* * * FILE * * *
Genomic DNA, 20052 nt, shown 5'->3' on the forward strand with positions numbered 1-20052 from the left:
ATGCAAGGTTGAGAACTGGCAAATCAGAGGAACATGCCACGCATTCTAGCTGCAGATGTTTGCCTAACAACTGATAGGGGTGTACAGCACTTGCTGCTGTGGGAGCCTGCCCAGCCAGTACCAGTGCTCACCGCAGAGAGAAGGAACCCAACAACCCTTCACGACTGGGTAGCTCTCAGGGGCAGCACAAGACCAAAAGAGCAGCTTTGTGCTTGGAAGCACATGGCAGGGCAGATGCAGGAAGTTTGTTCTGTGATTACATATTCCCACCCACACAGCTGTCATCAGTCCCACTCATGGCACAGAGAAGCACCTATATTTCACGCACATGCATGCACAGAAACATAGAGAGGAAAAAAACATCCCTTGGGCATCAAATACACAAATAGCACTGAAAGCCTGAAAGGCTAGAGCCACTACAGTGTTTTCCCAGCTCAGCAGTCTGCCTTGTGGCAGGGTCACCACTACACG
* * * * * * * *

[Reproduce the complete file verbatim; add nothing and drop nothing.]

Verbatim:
Genomic DNA, 20052 nt, shown 5'->3' on the forward strand with positions numbered 1-20052 from the left:
ATGCAAGGTTGAGAACTGGCAAATCAGAGGAACATGCCACGCATTCTAGCTGCAGATGTTTGCCTAACAACTGATAGGGGTGTACAGCACTTGCTGCTGTGGGAGCCTGCCCAGCCAGTACCAGTGCTCACCGCAGAGAGAAGGAACCCAACAACCCTTCACGACTGGGTAGCTCTCAGGGGCAGCACAAGACCAAAAGAGCAGCTTTGTGCTTGGAAGCACATGGCAGGGCAGATGCAGGAAGTTTGTTCTGTGATTACATATTCCCACCCACACAGCTGTCATCAGTCCCACTCATGGCACAGAGAAGCACCTATATTTCACGCACATGCATGCACAGAAACATAGAGAGGAAAAAAACATCCCTTGGGCATCAAATACACAAATAGCACTGAAAGCCTGAAAGGCTAGAGCCACTACAGTGTTTTCCCAGCTCAGCAGTCTGCCTTGTGGCAGGGTCACCACTACACG